Before the Instagram generation got introduced to psychedelic photograph filters, a minuscule movement centered around Lomography photography indulged in the art of shooting images using film cameras such as the Holga medium format toy camera. News reaching the photography circle detailing the ceasing of the production of this beloved camera is met with melancholy sadness among its legion of cult followers, current and former users such as myself.

Various news agencies are reporting that the Southern California-based company and official US distributor of Holga Cameras, Freestyle Photographic Services has issued a statement confirming the end of Holga camera productions. “It is with a sad heart that we say goodbye to a camera that has been so popular with so many. A Holga Camera really is about creativity and unpredictability and a refreshing medium in today’s digital age,” says Freestyle CEO Gerald H. Karmele. “Holga outlived many other cameras but, as like we have seen throughout the years, is yet another casualty of the digital age.”

In an age where hundreds of thousands of images are uploaded on social media daily, the art of patiently producing photographs through the analog film method is slowly seeing its demise. A few days ago renowned photographer Anton Corbijn also stated his intention of “bowing out of professional photography” as reported by the Economist, due to how the aforementioned musical photography icon describes the current state of “Photography as a slow pursuit is being lost, and Mr Corbijn is unwilling to spend his time to speed it up to today’s pace.”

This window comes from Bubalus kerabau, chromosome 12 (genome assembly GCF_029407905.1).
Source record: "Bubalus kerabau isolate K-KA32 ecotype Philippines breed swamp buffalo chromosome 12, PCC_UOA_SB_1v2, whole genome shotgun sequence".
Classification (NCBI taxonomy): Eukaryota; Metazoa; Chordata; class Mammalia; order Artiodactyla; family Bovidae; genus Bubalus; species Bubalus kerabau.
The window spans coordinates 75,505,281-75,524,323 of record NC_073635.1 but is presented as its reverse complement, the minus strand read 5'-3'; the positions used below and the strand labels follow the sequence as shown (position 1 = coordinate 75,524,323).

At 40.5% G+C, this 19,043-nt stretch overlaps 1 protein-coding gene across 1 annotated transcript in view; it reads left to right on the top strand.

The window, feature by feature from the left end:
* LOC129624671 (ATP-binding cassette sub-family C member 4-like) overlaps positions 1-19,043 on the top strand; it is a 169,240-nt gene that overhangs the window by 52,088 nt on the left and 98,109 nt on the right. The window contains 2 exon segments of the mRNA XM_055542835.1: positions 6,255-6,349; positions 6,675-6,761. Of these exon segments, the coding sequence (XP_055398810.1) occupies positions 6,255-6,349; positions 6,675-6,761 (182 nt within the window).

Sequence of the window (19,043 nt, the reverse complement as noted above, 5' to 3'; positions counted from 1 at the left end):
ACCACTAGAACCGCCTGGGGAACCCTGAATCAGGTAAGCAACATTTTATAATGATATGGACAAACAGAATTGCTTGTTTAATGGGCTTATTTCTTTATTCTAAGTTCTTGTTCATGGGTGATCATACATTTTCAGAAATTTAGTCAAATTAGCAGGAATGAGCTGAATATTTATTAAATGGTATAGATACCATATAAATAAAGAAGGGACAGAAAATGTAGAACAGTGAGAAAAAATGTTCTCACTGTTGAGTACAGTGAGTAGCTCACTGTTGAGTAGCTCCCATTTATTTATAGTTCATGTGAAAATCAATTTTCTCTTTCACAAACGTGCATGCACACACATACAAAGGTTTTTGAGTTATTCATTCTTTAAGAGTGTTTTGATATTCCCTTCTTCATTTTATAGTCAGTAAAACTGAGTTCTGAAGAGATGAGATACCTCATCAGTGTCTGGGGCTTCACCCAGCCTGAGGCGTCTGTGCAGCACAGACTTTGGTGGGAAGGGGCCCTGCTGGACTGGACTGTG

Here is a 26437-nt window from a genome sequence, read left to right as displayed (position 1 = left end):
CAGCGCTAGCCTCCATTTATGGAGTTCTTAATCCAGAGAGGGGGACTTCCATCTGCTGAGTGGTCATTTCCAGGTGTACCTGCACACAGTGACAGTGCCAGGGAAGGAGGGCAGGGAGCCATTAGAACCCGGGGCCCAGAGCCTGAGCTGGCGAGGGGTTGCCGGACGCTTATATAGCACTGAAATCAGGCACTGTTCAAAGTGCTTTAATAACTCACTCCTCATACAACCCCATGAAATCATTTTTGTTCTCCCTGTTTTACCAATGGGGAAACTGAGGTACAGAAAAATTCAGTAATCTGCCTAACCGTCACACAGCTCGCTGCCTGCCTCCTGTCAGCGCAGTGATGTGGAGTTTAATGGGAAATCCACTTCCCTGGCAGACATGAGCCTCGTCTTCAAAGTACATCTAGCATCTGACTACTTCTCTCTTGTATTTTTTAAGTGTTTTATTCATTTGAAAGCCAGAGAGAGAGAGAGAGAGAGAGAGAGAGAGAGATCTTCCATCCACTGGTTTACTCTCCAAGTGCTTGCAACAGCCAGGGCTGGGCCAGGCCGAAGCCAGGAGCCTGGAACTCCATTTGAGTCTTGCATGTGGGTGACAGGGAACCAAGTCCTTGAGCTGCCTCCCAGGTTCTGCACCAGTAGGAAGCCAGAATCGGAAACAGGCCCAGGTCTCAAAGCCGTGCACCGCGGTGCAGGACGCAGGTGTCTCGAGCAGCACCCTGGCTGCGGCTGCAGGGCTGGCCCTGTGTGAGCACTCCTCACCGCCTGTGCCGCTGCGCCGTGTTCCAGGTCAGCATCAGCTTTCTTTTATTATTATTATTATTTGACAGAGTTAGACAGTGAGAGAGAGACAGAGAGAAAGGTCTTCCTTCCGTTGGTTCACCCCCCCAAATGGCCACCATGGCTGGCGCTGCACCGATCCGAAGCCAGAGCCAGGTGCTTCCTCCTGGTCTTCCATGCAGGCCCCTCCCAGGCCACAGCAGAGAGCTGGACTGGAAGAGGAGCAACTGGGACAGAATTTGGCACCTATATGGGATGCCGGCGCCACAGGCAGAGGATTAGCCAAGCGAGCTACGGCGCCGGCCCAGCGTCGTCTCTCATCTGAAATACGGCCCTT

Personally, while I now practice digital photography just the same as 99.5% of people who shoot pictures today, I have fond memories of the analog film days and of using a Holga camera. I remember scourging thrift shops for expired film because hardcore Lomographers swear that it produces more vivid colors. It is a tireless process that add more excitement and thrills when it comes to scratching your photography itch.

When it comes to the Holga, I found out that with its simple make, one can do some tricks with it to get some really unique results. For me, one of my favorites was doing a multiple exposure which allowed me to produce stunning visuals highlighted by a signature light streak, giving the final image a vivid and psychedelic vibe, similar to the Instagram filters that are so popular today. So, as I mourn the impending demise of the Holga camera, I look back at one summer trip at the beach where I took all of our photographs using my old Holga camera.

© Nomadic Experiences

Double Exposure of the Light house and the sun rays © Nomadic Experiences

© Nomadic Experiences

Analog Shooting Digital © Nomadic Experiences

© Nomadic Experiences

My friend Lot wishes she was using my Holga instead of her bulky DSLR © Nomadic Experiences

© Nomadic Experiences

Holga’s Vignette appearance is far dandier than today’s photograph editing mobile apps © Nomadic Experiences

© Nomadic Experiences

Experimenting with analog film cameras is more fun. © Nomadic Experiences

© Nomadic Experiences

I noticed how my Holga captures both extremes; vivid colors and haunting B&Wish images © Nomadic Experiences

© Nomadic Experiences

Light and its plastic feel make it easier for you to walk around and instantly shoot subjects you fancy © Nomadic Experiences

Rest in peace my old friend. You served me well.